What’s to blame for the Seattle area’s out of control housing prices? If you read the local papers, you’ll hear all kinds of reasons. Booming local economy, running out of land, super-extra desirable climate, Microsoft/Boeing, you name it, they’ve claimed it (almost). The latest scapegoat: local zoning.
“Local zoning is the No. 1 enemy of work-force housing,” Ron Terwilliger, chairman and chief executive of Atlanta-based developer Trammell Crow Residential, said at a talk hosted by the Seattle chapter of the Urban Land Institute, a national land-use think tank.
Seattle created urban nodes that mix apartments and condos with stores, services and transit. But, with the exception of a recent decision to allow backyard apartments in southeast Seattle, elected officials are reluctant to increase the number of homes allowed in single-family zones, which take up 65 percent of the city’s land.
“It would seem to me like at least your single-family zoning ought to have some flexibility,” Terwilliger said in response to a question on the matter from Seattle Planning and Development Director Diane Sugimura. “It seems like an overallocation of single-family.”
Last year, the typical single person in Seattle earned enough to buy a home for just under $200,000; the typical family of four had enough to pay just over $280,000, the Department of Housing and Urban Development said. Median prices were about $450,000 for a house and $290,000 for a condo.
Someone earning 80 percent of the median income could afford the $1,010 monthly rent for an average one-bedroom Seattle apartment, but not the $1,324 average cost for a one-bedroom unit built from 2004 through 2006, according to figures from HUD and Dupre + Scott Apartment Advisors.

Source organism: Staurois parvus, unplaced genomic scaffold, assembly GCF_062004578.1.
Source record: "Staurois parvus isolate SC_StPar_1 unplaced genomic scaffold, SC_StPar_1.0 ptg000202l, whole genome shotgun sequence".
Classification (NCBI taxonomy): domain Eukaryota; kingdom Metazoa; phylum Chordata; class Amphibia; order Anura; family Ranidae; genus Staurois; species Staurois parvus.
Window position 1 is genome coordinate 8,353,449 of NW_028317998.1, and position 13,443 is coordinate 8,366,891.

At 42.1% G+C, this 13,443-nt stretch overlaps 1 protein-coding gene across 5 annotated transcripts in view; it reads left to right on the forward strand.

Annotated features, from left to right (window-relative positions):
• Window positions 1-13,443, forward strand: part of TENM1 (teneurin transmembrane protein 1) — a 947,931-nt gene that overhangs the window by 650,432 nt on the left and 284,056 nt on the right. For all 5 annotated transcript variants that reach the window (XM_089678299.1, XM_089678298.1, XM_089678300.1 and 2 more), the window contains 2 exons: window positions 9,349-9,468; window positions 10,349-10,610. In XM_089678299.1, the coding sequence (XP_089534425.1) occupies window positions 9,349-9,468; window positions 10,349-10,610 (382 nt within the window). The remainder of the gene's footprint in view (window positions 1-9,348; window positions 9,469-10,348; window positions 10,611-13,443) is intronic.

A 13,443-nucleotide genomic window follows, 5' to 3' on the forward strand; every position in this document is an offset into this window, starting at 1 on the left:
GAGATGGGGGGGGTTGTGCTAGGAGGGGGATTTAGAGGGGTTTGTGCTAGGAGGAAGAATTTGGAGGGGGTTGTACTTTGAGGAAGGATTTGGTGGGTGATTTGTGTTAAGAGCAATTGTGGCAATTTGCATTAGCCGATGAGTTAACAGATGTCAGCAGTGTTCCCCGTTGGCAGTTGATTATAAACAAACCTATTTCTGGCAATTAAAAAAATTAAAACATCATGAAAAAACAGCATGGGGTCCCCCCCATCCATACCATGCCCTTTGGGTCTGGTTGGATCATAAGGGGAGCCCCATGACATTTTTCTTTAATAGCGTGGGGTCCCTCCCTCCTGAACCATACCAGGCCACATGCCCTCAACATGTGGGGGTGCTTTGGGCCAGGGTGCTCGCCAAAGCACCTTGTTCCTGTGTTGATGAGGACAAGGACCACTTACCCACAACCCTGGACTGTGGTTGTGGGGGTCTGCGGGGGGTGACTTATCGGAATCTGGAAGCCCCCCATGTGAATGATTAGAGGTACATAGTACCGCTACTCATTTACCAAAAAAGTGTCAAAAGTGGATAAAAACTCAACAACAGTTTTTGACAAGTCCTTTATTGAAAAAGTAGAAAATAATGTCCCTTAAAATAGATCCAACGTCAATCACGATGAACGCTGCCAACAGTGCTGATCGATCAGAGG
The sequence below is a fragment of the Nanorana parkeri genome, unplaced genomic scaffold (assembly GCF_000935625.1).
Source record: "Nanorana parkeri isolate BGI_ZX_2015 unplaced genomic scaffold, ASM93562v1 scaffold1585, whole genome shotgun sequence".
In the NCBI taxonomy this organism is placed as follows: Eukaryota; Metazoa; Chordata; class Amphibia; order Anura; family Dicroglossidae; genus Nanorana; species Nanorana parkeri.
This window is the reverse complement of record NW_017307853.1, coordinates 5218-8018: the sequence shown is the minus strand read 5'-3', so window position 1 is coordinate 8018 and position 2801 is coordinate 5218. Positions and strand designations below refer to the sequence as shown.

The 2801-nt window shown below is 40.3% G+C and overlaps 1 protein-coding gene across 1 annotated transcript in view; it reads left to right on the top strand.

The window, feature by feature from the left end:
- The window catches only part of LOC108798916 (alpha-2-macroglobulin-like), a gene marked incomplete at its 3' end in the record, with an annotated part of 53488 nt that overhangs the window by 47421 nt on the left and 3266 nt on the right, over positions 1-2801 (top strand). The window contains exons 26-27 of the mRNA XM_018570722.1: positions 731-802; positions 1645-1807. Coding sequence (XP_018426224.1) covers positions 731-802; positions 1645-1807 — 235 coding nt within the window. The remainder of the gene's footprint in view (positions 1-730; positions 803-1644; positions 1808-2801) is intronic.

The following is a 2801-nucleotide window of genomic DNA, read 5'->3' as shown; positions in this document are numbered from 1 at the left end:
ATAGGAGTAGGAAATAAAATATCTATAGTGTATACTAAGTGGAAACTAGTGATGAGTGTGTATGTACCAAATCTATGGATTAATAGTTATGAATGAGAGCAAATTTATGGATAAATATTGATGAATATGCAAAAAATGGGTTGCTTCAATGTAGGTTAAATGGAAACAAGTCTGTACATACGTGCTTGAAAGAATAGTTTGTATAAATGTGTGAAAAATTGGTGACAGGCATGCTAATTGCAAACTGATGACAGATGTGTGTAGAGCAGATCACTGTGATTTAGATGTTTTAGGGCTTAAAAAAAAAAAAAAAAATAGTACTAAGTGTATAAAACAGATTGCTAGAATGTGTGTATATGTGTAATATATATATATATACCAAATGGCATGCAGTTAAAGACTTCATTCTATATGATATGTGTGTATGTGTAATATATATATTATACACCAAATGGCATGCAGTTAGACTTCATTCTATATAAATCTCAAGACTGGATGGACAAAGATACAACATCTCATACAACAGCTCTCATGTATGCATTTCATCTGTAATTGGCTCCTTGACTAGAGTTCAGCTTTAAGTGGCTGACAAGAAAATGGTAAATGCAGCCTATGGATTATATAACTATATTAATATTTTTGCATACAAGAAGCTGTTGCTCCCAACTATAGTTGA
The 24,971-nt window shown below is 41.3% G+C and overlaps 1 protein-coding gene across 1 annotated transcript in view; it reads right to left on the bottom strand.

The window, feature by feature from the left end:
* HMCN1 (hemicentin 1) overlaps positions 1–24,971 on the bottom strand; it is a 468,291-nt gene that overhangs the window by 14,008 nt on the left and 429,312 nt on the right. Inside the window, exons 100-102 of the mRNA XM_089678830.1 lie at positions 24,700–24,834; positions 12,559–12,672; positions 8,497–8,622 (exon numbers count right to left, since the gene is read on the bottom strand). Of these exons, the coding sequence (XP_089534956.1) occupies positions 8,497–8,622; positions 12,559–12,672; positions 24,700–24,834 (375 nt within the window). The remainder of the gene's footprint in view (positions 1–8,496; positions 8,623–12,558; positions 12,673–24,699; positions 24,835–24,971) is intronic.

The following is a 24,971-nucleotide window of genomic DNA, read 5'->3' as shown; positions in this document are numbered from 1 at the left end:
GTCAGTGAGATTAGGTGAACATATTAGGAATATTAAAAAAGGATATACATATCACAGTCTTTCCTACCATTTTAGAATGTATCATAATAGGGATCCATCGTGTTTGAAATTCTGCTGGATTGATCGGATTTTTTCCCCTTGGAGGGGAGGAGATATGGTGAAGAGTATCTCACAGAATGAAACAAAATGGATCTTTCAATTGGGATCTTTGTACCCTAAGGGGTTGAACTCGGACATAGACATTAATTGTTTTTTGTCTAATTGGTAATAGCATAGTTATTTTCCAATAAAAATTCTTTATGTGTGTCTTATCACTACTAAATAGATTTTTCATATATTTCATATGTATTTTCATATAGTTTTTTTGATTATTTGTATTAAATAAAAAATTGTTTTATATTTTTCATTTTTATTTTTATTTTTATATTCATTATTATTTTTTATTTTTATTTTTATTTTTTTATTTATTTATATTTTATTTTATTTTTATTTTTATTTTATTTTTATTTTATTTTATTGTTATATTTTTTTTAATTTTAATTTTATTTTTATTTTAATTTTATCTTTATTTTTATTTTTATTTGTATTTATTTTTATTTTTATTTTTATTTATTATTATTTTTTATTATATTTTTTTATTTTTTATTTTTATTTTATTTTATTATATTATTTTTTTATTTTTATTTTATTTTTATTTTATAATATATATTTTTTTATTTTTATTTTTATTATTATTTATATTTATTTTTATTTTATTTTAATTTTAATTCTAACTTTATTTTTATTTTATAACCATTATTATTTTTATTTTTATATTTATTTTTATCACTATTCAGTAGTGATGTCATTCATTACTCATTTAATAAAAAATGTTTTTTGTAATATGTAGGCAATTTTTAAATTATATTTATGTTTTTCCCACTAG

The cost of urban housing leads many workers to live farther from cities, adding to commutes that cost workers money and time, Terwilliger said. This also is becoming an economic-development issue, he said, as companies move to places where their employees can afford homes.
Allow me to clarify the “almost” in my text above. You may notice that of all the claims the local press makes about why prices are so high, they never bother to mention the two biggest factors: loose lending and “buy it now” mentality. I don’t doubt that zoning, land limitations, and the like have some effect that tends to push prices higher, but I think they’re a red herring when it comes to the price explosion we’ve seen in the last 5-8 years.
Which is more likely, that Seattle’s home prices skyrocketed due primarily due to local factors (zoning, local companies, etc.), coincidentally over an almost identical time line as similar gains across the country, or that national factors (lending, psychology, etc.) pushed Seattle home prices up along with everywhere else? I’m going to have to go with Occam’s razor on this one.
(Aubrey Cohen, Seattle P-I, 09.19.2007)